Mantra: I Am Free
Exercise: Warrior III
I worked at Sea World when I was in my twenties as a performer on Cast Away Island. My character's name was China Dawn - a fitness infomercial star who was stranded on an island, desperate for a way back home to her fans. Every hour I worked a twenty-minute segment delivering my monologue of distress to Sea World attendees. I was off for the remaining forty-minute segment of each hour. During those times in which I wasn't working, I liked to sit with "Shamu" and the dolphins. I often spoke with the trainers, always expressing concern for the mammals being kept in such small quarters. They reassured me that Sea World takes great care of them, and that they are better off in captivity than in the wild. I wanted to believe them, but watching the whales and dolphins repeatedly hitting their nozzles against their underwater doors, I couldn't help but disagree.
When considering crate training while I was training my dog, the majority of people advised me "they actually like it...they feel secure in the crate..." How did they know, I wondered? Or were they simply trying to convince themselves of this so as not to feel guilty for confining their pet? In psychology, the Stockholm syndrome is a term used to describe a paradoxical psychological phenomenon wherein hostages express adulation and have positive feelings towards their captors. These behaviors seem irrational in light of the danger or threat to the victims. The syndrome is named after the Norrmalmstorg robbery of Kreditbanken at Norrmalmstorg in Stockholm, in which the bank robbers held bank employees hostage for five days. In this case, the victims became emotionally attached to their captors, and even defended them after they were freed from their six-day ordeal.
This pattern develops from our natural survival instincts. If a person is dependent on someone else for food and/or freedom, they surely would not want to upset them and risk not being fed or released. They may even believe that if they are "good" enough that they will be set free. Our psyches register these emotions as positive, even love-based feelings, and we can wind up fooling ourselves, and even possibly getting caught in the web of a toxic relationship or even a cult.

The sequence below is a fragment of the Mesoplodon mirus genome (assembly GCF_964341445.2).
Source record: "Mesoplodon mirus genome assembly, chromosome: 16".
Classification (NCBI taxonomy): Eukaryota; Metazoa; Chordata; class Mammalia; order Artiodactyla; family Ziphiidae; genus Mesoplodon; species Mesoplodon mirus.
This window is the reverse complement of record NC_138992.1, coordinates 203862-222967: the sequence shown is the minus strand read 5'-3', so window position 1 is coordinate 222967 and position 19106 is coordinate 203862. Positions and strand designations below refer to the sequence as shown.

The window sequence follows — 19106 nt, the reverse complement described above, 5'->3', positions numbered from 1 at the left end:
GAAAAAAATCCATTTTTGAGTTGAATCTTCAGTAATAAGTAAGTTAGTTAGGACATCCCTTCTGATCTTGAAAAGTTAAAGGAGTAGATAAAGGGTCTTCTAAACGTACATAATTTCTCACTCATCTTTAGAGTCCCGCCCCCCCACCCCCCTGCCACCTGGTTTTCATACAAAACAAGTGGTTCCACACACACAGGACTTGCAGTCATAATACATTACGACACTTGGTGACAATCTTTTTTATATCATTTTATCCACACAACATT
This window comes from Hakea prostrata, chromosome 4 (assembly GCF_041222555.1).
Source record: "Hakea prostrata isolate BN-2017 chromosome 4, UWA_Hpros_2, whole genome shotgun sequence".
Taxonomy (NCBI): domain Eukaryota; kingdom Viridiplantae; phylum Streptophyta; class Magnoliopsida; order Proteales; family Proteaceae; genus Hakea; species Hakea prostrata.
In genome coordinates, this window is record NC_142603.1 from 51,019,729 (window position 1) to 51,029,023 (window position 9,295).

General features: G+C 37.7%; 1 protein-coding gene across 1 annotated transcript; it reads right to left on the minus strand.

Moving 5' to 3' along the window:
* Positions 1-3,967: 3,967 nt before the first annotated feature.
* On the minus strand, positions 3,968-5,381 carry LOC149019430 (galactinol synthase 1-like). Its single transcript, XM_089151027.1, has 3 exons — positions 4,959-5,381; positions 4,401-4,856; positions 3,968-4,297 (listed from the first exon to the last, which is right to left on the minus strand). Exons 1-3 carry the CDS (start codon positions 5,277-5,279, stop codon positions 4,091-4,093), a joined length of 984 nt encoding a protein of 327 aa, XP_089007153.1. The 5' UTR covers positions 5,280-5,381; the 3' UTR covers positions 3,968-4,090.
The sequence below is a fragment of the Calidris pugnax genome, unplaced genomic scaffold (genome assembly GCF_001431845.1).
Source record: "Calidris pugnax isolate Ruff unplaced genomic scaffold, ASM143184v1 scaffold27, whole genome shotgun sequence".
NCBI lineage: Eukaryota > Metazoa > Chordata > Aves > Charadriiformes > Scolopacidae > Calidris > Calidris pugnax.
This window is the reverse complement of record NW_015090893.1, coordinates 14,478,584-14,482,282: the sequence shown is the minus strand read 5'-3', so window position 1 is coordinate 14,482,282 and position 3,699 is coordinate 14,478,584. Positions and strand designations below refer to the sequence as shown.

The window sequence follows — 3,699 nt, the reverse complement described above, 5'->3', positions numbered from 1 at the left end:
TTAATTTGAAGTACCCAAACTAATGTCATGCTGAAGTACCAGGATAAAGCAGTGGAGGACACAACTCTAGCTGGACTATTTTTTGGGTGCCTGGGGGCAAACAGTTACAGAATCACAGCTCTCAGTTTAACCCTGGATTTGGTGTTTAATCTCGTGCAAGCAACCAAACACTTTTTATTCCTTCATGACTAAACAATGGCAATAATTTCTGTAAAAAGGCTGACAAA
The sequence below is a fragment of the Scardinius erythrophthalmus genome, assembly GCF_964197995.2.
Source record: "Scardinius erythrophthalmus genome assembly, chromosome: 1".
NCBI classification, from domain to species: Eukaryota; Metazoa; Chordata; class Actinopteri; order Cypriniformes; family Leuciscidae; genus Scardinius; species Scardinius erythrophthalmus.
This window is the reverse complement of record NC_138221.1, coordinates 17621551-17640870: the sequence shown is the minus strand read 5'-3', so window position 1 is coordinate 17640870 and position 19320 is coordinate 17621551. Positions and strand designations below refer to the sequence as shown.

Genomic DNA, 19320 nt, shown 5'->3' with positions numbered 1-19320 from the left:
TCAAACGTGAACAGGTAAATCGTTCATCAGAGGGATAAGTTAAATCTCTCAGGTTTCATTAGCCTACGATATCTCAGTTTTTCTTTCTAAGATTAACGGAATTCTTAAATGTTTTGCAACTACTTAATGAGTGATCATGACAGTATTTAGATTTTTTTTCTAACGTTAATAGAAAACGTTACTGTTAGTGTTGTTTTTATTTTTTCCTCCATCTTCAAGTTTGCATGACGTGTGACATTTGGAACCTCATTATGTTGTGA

Now, to calm the Millan Posse's disappointment in my choice not to crate train, I did designate an area in my house for my dog's "Time Out" zone. I did not feel comfortable enclosing my dog in a small crate, as I felt my dog's breed creates more anxiety and resistance in such conditions. Every dog is different, and crate training can be highly effective with certain breeds. Some of the greatest joys I have with my dog is walking through the park with him off-leash. He chooses to be with me, and I am mindful to protect him and those around us. Would Shamu stay at Sea World if he was given an opportunity to swim free again? I think that it is much more important to efficiently train our four-legged beasts who walk the earth with us than it is to worry if our gold fish will jump on command.
We will all have our own opinions about whether it is right or wrong to keep Shamu and his friends in captivity so that a theme park can profit. What we can do is fuel more consciousness and liberties into our current relationships - starting with ourselves. The definition of freedom according to the Merriam-Webster dictionary reads: the quality or state of being free as a : the absence of necessity, coercion, or constraint in choice or action b : liberation from slavery or restraint or from the power of another.
Although we probably do not have overt, physical shackles, we may very well be slaves to the delusions of our minds. Start today by flying free in Warrior III pose. As with all practices, it will carry over into the rest of your life - effortlessly. Remember, there is no fight in one's liberation; it is a peaceful choice.
1. Begin standing in Tadasana, or Mountain Pose, with your feet hip-width apart. Interlace your fingers behind your lower back. Roll your chest and shoulders open as you squeeze your triceps towards each other. Press your chin towards your rising chest. Begin to feel the expansion of energy through your chest, lungs and heart center. Breathe deeply and fully into these areas. Begin to feel the strength and support of the posture shifting to your upper back region. Imagine your shoulder blades as wings.
2. After 8-10 breaths, release your hands, extending your arms out to your sides.
3. Lean forward as if taking flight. Lift your left leg behind you equal to the degree that you lower your upper body forward until they are both parallel to the ground. Use your shoulder blades and arms to keep your pose "in flight". Your head, arms, torso, tailbone, and back leg should be parallel with the floor.
Be Free. Repeat in your mind, "I Am Free. I Am Free to be myself within my relationships. I am a conscious partner. I Am Free." Hold for 30 seconds or more before returning to Mountain pose and repeating on the other side.
"Freedom is the last, best hope of earth."- Abraham Lincoln